Tag: training

The Invisible Black Belt

A lot of people don’t know this, but I experienced a unique journey into the male-dominated, testosterone-infested world of martial arts at the tender young age of 47. To my surprise (and everyone else’s), I became my teacher’s first female black belt ten years later.

In the twenty-year-long history of the martial arts school, no woman had ever achieved the rank of black belt. I was the first, and I shattered a lot of glass ceilings and belief systems along the way, including my own. I have many funny, inspiring, and heart wrenching stories as my training helped me evolve physically, mentally, emotionally, and spiritually.

Yes, I said spiritually. Because there is a strong sense of spirituality embedded in a high level and elite  martial art like the one I was studying. You are developing your own spirit (or character) as you learn valuable life skills which help you cope with anything and everything that comes your way, both on the mat and life in general.

In a bizarre twist of fate, I began training in Ninpo Tai Jutsu, an ancient Japanese martial art, in September of 2003. The truth is, I never went looking for the art. Instead, the art came looking for me, and simply would not take “NO” for an answer. I shocked everyone when I began training, including myself, because I just knew I would hate it.

I didn’t hate it. I fell in love with the art, the training, and the sense of empowerment I gained from training. Through my journey into this ancient, mysterious and beautiful martial art, I learned discovered a part of myself that I never knew existed. Ninpo Tai Jutsu helped me realize my personal power and unleash the Invisible Black Belt that had been buried deep inside me all along.

All of the principles that I learned in my training has helped me in every aspect of my life. I share these principles with my many audiences in my speaking engagements, workshops, and classes. I believe that there is an Invisible Black Belt in each and every one of us, just waiting to be unleashed to help us realize our personal power and reclaim our human dignity.

Let me help you discover yours!

A strictly forbidden learning experience….

My journey into the world of martial arts has been interesting, as well as educational, to say the least. I have often been the lone female in a testosterone filled environment, but I’ve gotten used to it. I’ve even learned to enjoy it, but that’s probably because I’m a natural born flirt.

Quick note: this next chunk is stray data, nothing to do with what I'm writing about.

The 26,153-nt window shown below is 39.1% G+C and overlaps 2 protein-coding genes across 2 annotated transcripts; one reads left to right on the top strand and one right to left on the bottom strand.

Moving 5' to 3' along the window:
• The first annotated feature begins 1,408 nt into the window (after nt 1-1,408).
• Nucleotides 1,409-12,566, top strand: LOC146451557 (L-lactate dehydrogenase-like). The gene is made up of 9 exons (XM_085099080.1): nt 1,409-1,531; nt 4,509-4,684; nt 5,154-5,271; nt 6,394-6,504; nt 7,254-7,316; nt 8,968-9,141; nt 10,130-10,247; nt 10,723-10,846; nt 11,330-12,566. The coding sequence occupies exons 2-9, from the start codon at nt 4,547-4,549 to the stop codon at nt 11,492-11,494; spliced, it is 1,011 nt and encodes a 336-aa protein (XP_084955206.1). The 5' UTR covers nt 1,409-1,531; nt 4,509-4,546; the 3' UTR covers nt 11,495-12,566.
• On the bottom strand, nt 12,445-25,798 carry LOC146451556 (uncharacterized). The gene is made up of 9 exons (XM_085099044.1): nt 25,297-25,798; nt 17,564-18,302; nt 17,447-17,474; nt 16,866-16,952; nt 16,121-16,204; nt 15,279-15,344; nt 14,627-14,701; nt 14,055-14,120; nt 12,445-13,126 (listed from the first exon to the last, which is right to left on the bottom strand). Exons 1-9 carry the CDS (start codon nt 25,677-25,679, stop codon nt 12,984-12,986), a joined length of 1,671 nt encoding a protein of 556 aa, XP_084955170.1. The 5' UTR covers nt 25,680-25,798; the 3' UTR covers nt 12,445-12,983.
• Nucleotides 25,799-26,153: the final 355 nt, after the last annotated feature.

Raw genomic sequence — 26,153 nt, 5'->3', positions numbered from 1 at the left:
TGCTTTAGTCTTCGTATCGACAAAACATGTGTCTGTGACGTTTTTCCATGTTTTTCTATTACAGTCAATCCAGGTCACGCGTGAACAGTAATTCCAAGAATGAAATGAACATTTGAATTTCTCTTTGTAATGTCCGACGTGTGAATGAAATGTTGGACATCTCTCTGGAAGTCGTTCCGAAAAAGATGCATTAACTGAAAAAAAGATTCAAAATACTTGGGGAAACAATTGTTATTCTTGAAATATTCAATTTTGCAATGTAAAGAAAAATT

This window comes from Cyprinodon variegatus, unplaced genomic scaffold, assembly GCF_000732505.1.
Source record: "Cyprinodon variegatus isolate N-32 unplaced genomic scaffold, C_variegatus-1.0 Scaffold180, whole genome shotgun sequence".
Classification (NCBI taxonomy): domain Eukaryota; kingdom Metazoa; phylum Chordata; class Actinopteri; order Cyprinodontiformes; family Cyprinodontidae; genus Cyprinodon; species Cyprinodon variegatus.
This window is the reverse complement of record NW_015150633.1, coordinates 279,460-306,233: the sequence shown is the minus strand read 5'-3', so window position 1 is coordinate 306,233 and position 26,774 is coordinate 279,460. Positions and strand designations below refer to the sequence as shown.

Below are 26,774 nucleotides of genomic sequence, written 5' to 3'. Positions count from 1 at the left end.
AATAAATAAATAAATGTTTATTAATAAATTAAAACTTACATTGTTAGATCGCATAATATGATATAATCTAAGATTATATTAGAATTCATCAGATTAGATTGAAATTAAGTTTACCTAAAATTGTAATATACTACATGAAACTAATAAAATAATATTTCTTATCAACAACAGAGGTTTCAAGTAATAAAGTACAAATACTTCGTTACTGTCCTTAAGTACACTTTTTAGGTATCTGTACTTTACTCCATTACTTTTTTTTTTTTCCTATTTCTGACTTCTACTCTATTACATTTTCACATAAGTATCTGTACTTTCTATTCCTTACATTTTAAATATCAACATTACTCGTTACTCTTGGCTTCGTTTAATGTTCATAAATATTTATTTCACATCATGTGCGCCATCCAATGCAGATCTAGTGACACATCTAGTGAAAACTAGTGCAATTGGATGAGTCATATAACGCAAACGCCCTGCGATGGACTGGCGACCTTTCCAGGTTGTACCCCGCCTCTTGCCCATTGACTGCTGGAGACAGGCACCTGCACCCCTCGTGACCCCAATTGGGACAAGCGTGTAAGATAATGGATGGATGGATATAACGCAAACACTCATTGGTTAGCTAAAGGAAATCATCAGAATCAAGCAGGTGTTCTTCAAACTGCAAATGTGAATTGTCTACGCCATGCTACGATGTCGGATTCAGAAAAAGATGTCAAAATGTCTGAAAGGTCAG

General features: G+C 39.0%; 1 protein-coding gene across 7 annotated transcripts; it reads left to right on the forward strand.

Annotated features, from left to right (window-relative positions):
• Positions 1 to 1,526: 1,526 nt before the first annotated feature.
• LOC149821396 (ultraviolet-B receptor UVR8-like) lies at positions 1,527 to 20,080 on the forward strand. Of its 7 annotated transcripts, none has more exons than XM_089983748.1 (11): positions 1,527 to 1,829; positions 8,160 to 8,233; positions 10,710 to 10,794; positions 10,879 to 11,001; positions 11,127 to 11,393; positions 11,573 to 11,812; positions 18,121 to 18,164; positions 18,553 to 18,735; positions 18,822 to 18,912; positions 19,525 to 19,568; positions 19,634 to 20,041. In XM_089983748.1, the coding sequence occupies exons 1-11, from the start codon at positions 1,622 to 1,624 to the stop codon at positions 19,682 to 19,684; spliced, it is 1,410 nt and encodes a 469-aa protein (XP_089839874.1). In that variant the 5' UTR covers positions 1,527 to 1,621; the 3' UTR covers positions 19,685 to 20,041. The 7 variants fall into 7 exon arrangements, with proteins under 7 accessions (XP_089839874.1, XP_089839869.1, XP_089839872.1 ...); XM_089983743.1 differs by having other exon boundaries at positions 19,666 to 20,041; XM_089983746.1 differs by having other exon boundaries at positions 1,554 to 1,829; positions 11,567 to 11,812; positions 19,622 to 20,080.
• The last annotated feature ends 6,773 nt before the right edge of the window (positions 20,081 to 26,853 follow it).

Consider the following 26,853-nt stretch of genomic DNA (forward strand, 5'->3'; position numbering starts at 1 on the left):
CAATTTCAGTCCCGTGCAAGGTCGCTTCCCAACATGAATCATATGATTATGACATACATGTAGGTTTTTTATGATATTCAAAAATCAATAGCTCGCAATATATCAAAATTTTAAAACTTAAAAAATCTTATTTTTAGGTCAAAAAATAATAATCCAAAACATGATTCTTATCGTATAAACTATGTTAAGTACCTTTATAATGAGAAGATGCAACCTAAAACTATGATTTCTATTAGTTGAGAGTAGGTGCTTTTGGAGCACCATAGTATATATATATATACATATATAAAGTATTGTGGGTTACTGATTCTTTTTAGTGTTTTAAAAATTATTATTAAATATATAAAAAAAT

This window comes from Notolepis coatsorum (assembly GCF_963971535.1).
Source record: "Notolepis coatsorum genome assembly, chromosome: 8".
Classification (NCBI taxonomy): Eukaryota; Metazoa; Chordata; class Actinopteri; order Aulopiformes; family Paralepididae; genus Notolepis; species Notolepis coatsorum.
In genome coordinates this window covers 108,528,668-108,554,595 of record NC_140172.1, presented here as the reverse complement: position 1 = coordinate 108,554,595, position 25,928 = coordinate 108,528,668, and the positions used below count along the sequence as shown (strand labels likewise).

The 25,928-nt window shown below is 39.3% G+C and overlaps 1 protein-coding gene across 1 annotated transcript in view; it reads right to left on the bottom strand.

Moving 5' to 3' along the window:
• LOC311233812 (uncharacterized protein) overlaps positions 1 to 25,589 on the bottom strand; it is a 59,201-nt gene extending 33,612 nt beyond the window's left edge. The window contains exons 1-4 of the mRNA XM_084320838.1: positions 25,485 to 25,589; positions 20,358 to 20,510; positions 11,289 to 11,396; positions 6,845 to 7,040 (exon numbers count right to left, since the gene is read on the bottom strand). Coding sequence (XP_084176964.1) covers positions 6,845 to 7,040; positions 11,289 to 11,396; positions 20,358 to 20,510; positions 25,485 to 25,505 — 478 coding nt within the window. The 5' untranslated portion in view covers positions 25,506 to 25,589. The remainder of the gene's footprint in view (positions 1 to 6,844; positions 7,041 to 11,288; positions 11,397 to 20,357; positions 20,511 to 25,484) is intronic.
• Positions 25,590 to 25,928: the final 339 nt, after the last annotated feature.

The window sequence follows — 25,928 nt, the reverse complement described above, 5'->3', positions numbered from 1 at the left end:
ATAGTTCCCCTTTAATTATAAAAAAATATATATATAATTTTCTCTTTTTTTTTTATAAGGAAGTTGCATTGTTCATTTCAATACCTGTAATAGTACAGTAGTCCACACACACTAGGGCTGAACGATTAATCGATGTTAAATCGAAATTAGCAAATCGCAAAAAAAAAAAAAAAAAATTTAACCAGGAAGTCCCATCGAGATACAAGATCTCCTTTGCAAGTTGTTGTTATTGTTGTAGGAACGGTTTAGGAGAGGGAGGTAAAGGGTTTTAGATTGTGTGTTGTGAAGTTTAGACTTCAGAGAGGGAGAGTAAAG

However, I love training with other women, and I am fortunate to be in a school where there are several other women who train. Women seem to have a natural ability and spirit, which is something my Sensei told me during the three years that it took him to get me on the mat. I didn’t believe him then, but I certainly do now. I just wish more women would train in some form of martial art, but I know how intimidating it is to walk into a male dominated Dojo. .

Which is why I began teaching self defense classes for women only. It’s a lot less intimidating for women to enter a safe and fun environment, learn from another woman who’s been around the block a few times, and also knows her way around the mat. It’s an idea that came to me early in my training, and something that developed through the years.

During the course of my training, I became acquainted with a group of men that practice an art that is different from mine but has similar roots. I’ve been invited to their seminars and workshops and have attended several of them. Even though I was from another discipline, I was always invited, and they continue to update me on upcoming events.

Since they always keep me in their circle I sent them my information regarding my women’s self defense classes. I thought they might be interested in what I was doing, and I’m sure they know plenty of ladies who would like to learn a few things to protect themselves. I received a terse response from one of their instructors.

He told me, “Well, we don’t have any women students, and I do teach men and women.” I giggled. If they have no women in their school, how could he possibly teach them? And, if they did have women in their school, why would those women need of a basic self defense class? That’s just silly. Then I wondered why they didn’t have any women in their school.

He informed me that the lineage of our arts are different. Of course, I’ve always known that. So has he. He concluded by telling me that while he has the utmost respect for my art, he must follow directives which strictly forbid cross training between us. Yikes! I wish I had known that before I took their training seminars. If I had known I was engaging in an activity that was strictly forbidden, I would have enjoyed it more. It would have been even more fun, and I would have felt a little naughty.

I guess the flow of information is a one way street. How disappointing. Even more disappointing is the women who may have benefited from just a few classes who will now never receive this information. I understand that he was trying to protect his territory. But, he doesn’t understand is that I am trying to protect women. Or at least teach them how to protect themselves.

The ability to learn how to defend yourself should be easily and appropriately available to everyone, regardless of their age, gender, level of ability and personal belief system. We should be encouraging those who are vulnerable to find their power and strength, not holding them back because some one’s ego got in the way.  Hmmm, maybe that’s the reason there aren’t any women in their school.

    Opportunities to learn are everywhere. Each one should be supported and celebrated rather than discouraged or tossed aside. No learning opportunity should never be strictly forbidden, for anyone, but especially to those who can benefit the most.